The investigation of relations of self and transcendence, of the relations of community and individual, and of ritual communication and its meaning, as well as the reflection on social-institutional orders, on processes of social change, on concepts of value and meaning, connect the questions of "religion", "society" and "world relations". This mutual interrelation of individual actors, social structures and transnational horizons gives the research in this focus its profile. In concrete intra- as well as interdisciplinary projects - a profile-forming project is the group "Attraction, Repulsion, Indifference - a comparative cultural analysis of world relations" - the researchers of the field dedicate themselves to historical as well as contemporary phenomena in different cultural and social contexts. All faculties and the Max-Weber-Kolleg as well as the Willy Brandt School of Public Policy and various university graduate centres such as the Center for Political Practices and Orders and the Theological Research Centerare involved in the projects. Close cooperation between the actors in the current priority area has long been a lived practice in research and teaching, including joint conferences and workshops, lecture series and publications, and interdisciplinary seminars. The research is characterized by a special interest in making historical research results usable for questions of religion, culture and society of the present, whereby current social debates are taken up again and again and intensive research communication is pursued.
An overview of all projects located in the research field can be found here
Faculty of Economics, Law and Social Sciences
Meeting Places and Counter-Places in Erfurt: Social-Historical Research
BMBF: 195,000 euros (subproject funding)
As in all district capitals of the GDR, there were also so-called "conspiratorial apartments" (KW) in Erfurt. There is hardly any scientific research on the more than 400 KW or "meeting places" in Erfurt: "Conspirative apartments (...) are a subject that has been little researched so far" (Heinrich 2006). However, by systematically linking surveillance practices and everyday life, the KWs form a very unusual approach to the history of everyday life, rule, and memory in the GDR. In addition to research on mechanisms of selection, management, and control of the KW and the analysis of surveillance protocols, etc., the question is what character the KW had: Were they places of betrayal or radar stations in a submarine that could only see what was shown? At the latest, this confronts scientific work with collective memory, not only of direct actors, but of the public. For the everydayization and broad localization of the SED surveillance state in KW provokes questions about the perception, interpretation and assessment of one's own (historical) reality of life. Since Erfurt was the first city in the GDR where the headquarters of the MfS was occupied by citizens, the study of the KW is continued and confronted with a reconstruction of the "counter-places" where dissidents could (conspiratorially) exchange information. Through the research on "meeting places" and "counter-places" (methodologically oriented on the model of citizen science), a topography of domination and resistance in a city is shown. Inevitably, it is a matter of collective memory and critical examination of the images of the lived GDR on site, i.e. of "the (partial) social truth of validity of historical traditions" and of "the complexity and changeability of the thought patterns in which the GDR past appears in our present" (Sabrow). This research on "meeting places and counter-places in Erfurt" could also be used as a model for other cities. A digital city map with processed information could and should be a result of the research.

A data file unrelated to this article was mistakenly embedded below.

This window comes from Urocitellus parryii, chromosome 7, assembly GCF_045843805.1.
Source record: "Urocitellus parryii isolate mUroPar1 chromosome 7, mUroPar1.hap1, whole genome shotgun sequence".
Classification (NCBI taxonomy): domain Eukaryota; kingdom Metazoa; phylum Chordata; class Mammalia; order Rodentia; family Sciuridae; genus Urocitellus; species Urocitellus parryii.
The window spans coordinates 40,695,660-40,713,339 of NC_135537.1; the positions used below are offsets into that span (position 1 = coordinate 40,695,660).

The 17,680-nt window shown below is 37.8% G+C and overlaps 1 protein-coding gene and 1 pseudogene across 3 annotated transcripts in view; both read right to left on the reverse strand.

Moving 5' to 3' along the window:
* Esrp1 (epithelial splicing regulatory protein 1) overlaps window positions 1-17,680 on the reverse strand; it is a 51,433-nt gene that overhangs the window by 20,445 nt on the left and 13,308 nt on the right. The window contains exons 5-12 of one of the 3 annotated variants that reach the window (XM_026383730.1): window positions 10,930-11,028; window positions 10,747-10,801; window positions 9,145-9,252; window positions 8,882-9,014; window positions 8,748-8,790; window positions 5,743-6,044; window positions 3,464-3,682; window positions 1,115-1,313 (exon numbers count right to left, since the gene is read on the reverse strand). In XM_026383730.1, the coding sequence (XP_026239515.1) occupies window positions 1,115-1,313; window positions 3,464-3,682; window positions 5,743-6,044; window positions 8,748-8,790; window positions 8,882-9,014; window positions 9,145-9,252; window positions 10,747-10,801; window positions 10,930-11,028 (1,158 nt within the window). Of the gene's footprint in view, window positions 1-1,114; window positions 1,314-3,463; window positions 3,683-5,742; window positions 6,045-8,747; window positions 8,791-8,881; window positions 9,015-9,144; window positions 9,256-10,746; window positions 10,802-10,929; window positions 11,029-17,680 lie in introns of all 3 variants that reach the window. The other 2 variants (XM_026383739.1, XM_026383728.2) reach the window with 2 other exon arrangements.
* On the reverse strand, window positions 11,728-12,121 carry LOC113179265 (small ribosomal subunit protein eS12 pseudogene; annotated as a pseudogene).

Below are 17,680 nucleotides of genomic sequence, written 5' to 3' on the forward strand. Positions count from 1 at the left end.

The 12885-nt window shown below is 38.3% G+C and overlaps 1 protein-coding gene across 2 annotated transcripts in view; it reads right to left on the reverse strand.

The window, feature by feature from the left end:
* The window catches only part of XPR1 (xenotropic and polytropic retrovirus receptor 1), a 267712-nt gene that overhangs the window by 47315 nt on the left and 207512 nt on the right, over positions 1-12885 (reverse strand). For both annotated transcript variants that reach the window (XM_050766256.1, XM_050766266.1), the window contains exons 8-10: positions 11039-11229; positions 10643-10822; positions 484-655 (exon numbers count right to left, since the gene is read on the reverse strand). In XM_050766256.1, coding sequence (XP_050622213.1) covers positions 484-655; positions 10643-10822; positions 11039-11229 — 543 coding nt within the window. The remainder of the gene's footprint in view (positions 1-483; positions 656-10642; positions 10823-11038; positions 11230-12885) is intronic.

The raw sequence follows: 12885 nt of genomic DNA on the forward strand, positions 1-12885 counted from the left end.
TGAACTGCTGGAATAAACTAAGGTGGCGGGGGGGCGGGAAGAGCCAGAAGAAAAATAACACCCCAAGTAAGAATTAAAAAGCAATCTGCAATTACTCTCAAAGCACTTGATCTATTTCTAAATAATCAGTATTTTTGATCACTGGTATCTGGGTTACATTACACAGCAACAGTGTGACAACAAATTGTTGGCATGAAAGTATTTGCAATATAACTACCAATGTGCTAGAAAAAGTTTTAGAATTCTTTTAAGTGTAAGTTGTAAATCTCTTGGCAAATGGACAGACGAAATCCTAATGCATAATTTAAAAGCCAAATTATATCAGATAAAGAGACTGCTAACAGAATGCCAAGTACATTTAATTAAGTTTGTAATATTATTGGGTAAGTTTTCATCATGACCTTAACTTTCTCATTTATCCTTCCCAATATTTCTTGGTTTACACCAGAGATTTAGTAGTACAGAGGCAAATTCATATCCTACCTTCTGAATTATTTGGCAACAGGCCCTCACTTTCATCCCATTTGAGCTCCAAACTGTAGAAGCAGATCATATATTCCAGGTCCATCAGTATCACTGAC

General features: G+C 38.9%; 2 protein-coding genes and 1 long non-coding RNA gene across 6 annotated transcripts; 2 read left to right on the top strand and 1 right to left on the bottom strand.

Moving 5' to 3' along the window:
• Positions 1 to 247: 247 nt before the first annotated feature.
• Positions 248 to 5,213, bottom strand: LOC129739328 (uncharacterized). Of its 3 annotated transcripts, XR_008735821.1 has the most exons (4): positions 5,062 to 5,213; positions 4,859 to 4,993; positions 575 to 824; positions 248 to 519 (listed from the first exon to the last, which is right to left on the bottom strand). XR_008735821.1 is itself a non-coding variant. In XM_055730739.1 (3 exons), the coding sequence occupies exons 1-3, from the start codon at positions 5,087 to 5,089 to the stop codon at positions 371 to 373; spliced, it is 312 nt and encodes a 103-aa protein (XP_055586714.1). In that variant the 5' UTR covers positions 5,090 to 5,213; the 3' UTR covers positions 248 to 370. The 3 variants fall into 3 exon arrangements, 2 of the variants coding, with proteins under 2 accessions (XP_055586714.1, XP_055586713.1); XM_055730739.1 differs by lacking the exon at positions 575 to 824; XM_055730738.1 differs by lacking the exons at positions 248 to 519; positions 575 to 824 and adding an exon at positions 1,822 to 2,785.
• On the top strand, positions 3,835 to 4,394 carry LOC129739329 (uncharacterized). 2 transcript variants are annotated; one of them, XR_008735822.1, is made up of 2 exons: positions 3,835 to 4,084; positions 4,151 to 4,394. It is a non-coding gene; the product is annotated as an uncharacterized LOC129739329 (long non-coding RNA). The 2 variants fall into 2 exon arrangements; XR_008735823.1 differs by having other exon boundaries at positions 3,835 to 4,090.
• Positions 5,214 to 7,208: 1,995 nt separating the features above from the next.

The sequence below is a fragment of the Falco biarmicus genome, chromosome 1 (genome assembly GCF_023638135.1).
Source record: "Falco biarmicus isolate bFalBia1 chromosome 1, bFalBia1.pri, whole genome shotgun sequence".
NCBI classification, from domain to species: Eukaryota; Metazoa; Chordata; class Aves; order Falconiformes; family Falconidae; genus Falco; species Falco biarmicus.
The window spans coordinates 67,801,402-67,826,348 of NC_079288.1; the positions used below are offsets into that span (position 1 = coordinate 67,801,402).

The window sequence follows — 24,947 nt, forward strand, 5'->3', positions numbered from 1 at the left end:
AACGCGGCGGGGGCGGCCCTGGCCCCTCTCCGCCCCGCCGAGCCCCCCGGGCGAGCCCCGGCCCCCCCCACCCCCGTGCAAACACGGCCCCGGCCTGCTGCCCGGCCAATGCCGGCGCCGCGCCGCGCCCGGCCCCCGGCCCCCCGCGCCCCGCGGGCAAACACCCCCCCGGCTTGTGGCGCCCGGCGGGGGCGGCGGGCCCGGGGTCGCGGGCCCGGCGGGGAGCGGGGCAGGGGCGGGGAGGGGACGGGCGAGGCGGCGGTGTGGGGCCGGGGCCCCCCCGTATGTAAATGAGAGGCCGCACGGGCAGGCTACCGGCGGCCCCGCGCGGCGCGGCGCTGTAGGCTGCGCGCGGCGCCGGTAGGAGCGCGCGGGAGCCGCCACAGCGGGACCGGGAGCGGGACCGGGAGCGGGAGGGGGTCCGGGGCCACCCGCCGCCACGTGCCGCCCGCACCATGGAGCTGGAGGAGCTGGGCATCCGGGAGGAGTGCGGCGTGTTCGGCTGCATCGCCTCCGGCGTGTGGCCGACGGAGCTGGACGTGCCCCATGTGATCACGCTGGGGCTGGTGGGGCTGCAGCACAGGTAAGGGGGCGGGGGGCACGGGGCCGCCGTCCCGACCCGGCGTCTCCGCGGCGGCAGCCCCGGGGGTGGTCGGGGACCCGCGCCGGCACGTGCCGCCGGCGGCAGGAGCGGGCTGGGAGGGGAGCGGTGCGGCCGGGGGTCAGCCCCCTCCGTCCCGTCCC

Project manager subproject
Prof. Dr. Alexander Thumfart (†)
Marian Herzog, M.A.
Joint project of the Friedrich Schiller University Jena, the University of Erfurt, the Ettersberg Foundation and the Buchenwald and Mittelbau-Dora Memorials Foundation.